A number of unique genetic features are observed in hepatoblastoma that have provided insights into the origins of hepatoblastoma. Hallmark cytogenetic changes in hepatoblastoma include the acquisition of additional copies of whole chromosomes and a recurring unbalanced translocation involving 1q. Genetic syndromes are associated with approximately 15% of hepatoblastoma and the understanding and recognition of these syndromes will be important in determining future surveillance studies needed to prevent additional cancers in survivors as well as in some case guide the care of family members. This article will review the genetic changes, both germ line and acquired, that are recurring events in hepatoblastoma, with emphasis on how these genetic changes could work together with other developmental factors and influence cancer predisposition, tumor growth, as well as aid in prognosis. Tumor-specific signatures based on transcriptional or epigenetic alterations will be reviewed that might be used in the future to better diagnose and subtype the disease as well as predict prognosis and response to therapy.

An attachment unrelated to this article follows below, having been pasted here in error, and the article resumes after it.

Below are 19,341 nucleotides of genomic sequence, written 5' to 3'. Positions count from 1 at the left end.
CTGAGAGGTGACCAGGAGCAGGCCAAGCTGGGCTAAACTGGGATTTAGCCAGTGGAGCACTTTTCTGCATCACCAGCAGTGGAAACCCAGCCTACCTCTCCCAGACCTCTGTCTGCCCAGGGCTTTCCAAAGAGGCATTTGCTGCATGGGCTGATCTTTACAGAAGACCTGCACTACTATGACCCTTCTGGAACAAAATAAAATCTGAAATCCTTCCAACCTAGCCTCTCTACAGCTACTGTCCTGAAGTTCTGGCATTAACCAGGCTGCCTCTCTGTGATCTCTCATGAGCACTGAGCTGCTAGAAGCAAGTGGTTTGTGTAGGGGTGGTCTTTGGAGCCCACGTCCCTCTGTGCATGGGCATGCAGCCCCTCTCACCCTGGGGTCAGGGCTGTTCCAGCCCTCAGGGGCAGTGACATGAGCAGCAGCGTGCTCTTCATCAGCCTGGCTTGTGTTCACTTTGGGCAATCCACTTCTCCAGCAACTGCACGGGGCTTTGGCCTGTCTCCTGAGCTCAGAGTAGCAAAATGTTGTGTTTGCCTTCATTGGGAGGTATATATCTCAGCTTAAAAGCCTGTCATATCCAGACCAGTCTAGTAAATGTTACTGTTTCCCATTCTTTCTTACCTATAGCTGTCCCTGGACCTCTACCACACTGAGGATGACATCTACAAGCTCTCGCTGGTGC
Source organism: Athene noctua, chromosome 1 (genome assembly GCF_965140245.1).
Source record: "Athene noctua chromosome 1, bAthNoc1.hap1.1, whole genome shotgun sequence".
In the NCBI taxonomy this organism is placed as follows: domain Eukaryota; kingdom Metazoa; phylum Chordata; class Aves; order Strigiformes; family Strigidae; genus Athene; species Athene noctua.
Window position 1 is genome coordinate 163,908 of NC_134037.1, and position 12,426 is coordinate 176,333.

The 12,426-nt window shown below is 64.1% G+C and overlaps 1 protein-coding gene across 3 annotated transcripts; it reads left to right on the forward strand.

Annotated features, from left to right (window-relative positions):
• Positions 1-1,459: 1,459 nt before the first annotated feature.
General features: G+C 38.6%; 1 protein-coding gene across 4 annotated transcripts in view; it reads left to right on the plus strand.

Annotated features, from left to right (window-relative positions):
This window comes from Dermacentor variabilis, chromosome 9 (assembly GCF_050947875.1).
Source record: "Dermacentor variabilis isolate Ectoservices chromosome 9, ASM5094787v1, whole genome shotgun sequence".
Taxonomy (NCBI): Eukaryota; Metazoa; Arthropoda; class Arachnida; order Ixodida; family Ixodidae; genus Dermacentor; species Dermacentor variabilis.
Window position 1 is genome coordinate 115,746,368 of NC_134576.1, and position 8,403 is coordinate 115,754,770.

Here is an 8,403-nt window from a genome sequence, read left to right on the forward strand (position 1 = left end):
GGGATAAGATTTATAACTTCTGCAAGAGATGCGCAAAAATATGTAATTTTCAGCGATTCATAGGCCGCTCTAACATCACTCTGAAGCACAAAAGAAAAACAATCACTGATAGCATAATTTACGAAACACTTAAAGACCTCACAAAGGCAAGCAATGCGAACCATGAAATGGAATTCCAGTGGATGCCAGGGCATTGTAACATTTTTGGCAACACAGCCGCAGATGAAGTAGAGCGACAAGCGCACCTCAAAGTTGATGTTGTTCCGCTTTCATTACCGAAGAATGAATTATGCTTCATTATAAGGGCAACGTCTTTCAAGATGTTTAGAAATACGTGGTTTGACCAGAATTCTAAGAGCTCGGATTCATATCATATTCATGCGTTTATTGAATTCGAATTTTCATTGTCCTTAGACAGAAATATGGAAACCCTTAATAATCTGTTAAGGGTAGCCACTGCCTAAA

- Array CGH
- Genetic predisposition syndrome
ASJC Scopus subject areas
- Pediatrics, Perinatology, and Child Health